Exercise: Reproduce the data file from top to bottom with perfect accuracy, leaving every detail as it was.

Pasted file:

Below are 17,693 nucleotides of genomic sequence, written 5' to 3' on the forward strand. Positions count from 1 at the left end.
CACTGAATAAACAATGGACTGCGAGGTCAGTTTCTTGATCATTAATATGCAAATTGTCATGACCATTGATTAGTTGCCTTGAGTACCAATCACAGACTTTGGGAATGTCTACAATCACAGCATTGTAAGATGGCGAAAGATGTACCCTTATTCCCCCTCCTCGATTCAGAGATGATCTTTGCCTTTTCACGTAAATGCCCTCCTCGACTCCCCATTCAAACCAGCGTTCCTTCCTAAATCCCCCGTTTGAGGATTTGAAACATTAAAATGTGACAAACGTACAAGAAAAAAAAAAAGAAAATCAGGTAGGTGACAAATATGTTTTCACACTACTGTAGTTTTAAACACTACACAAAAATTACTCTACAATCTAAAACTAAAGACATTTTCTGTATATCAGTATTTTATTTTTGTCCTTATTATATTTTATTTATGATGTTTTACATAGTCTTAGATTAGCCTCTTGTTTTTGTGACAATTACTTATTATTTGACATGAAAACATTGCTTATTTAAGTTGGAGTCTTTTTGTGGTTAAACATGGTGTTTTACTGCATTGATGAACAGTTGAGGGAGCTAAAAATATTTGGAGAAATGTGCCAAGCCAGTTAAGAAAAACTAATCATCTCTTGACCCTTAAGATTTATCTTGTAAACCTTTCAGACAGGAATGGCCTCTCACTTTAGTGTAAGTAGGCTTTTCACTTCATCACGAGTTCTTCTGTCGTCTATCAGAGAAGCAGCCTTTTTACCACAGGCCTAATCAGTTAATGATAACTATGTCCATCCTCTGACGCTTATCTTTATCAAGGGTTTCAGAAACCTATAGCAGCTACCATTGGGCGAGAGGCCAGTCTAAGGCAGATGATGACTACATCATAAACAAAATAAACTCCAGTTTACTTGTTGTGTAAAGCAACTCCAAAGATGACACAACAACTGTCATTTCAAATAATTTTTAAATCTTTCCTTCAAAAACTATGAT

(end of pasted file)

Below are 17,693 nucleotides of genomic sequence, written 5' to 3' on the forward strand. Positions count from 1 at the left end.
CACTGAATAAACAATGGACTGCGAGGTCAGTTTCTTGATCATTAATATGCAAATTGTCATGACCATTGATTAGTTGCCTTGAGTACCAATCACAGACTTTGGGAATGTCTACAATCACAGCATTGTAAGATGGCGAAAGATGTACCCTTATTCCCCCTCCTCGATTCAGAGATGATCTTTGCCTTTTCACGTAAATGCCCTCCTCGACTCCCCATTCAAACCAGCGTTCCTTCCTAAATCCCCCGTTTGAGGATTTGAAACATTAAAATGTGACAAACGTACAAGAAAAAAAAAAAGAAAATCAGGTAGGTGACAAATATGTTTTCACACTACTGTAGTTTTAAACACTACACAAAAATTACTCTACAATCTAAAACTAAAGACATTTTCTGTATATCAGTATTTTATTTTTGTCCTTATTATATTTTATTTATGATGTTTTACATAGTCTTAGATTAGCCTCTTGTTTTTGTGACAATTACTTATTATTTGACATGAAAACATTGCTTATTTAAGTTGGAGTCTTTTTGTGGTTAAACATGGTGTTTTACTGCATTGATGAACAGTTGAGGGAGCTAAAAATATTTGGAGAAATGTGCCAAGCCAGTTAAGAAAAACTAATCATCTCTTGACCCTTAAGATTTATCTTGTAAACCTTTCAGACAGGAATGGCCTCTCACTTTAGTGTAAGTAGGCTTTTCACTTCATCACGAGTTCTTCTGTCGTCTATCAGAGAAGCAGCCTTTTTACCACAGGCCTAATCAGTTAATGATAACTATGTCCATCCTCTGACGCTTATCTTTATCAAGGGTTTCAGAAACCTATAGCAGCTACCATTGGGCGAGAGGCCAGTCTAAGGCAGATGATGACTACATCATAAACAAAATAAACTCCAGTTTACTTGTTGTGTAAAGCAACTCCAAAGATGACACAACAACTGTCATTTCAAATAATTTTTAAATCTTTCCTTCAAAAACTATGAT